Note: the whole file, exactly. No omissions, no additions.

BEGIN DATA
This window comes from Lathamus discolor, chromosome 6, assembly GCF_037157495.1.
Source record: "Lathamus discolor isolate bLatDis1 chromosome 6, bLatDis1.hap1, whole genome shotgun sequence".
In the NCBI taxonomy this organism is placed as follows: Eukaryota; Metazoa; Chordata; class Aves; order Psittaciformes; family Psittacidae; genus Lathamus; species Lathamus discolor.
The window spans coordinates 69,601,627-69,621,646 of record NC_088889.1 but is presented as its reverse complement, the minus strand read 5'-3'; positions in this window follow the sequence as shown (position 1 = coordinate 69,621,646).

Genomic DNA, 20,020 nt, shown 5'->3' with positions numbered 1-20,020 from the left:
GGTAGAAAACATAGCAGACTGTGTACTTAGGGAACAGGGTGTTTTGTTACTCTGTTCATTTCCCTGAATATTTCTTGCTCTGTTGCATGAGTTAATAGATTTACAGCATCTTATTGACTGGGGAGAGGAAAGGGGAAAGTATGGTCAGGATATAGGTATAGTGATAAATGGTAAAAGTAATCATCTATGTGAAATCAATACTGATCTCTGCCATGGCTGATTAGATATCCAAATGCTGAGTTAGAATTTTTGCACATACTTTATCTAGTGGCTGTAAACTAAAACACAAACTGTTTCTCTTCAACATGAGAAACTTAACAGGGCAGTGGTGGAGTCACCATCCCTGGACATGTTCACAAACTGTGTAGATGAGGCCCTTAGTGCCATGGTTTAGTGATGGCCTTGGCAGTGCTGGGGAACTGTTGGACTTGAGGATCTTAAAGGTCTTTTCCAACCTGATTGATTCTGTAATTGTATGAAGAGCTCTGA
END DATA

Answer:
This window comes from Lathamus discolor, chromosome 6, assembly GCF_037157495.1.
Source record: "Lathamus discolor isolate bLatDis1 chromosome 6, bLatDis1.hap1, whole genome shotgun sequence".
In the NCBI taxonomy this organism is placed as follows: Eukaryota; Metazoa; Chordata; class Aves; order Psittaciformes; family Psittacidae; genus Lathamus; species Lathamus discolor.
The window spans coordinates 69,601,627-69,621,646 of record NC_088889.1 but is presented as its reverse complement, the minus strand read 5'-3'; positions in this window follow the sequence as shown (position 1 = coordinate 69,621,646).

Genomic DNA, 20,020 nt, shown 5'->3' with positions numbered 1-20,020 from the left:
GGTAGAAAACATAGCAGACTGTGTACTTAGGGAACAGGGTGTTTTGTTACTCTGTTCATTTCCCTGAATATTTCTTGCTCTGTTGCATGAGTTAATAGATTTACAGCATCTTATTGACTGGGGAGAGGAAAGGGGAAAGTATGGTCAGGATATAGGTATAGTGATAAATGGTAAAAGTAATCATCTATGTGAAATCAATACTGATCTCTGCCATGGCTGATTAGATATCCAAATGCTGAGTTAGAATTTTTGCACATACTTTATCTAGTGGCTGTAAACTAAAACACAAACTGTTTCTCTTCAACATGAGAAACTTAACAGGGCAGTGGTGGAGTCACCATCCCTGGACATGTTCACAAACTGTGTAGATGAGGCCCTTAGTGCCATGGTTTAGTGATGGCCTTGGCAGTGCTGGGGAACTGTTGGACTTGAGGATCTTAAAGGTCTTTTCCAACCTGATTGATTCTGTAATTGTATGAAGAGCTCTGA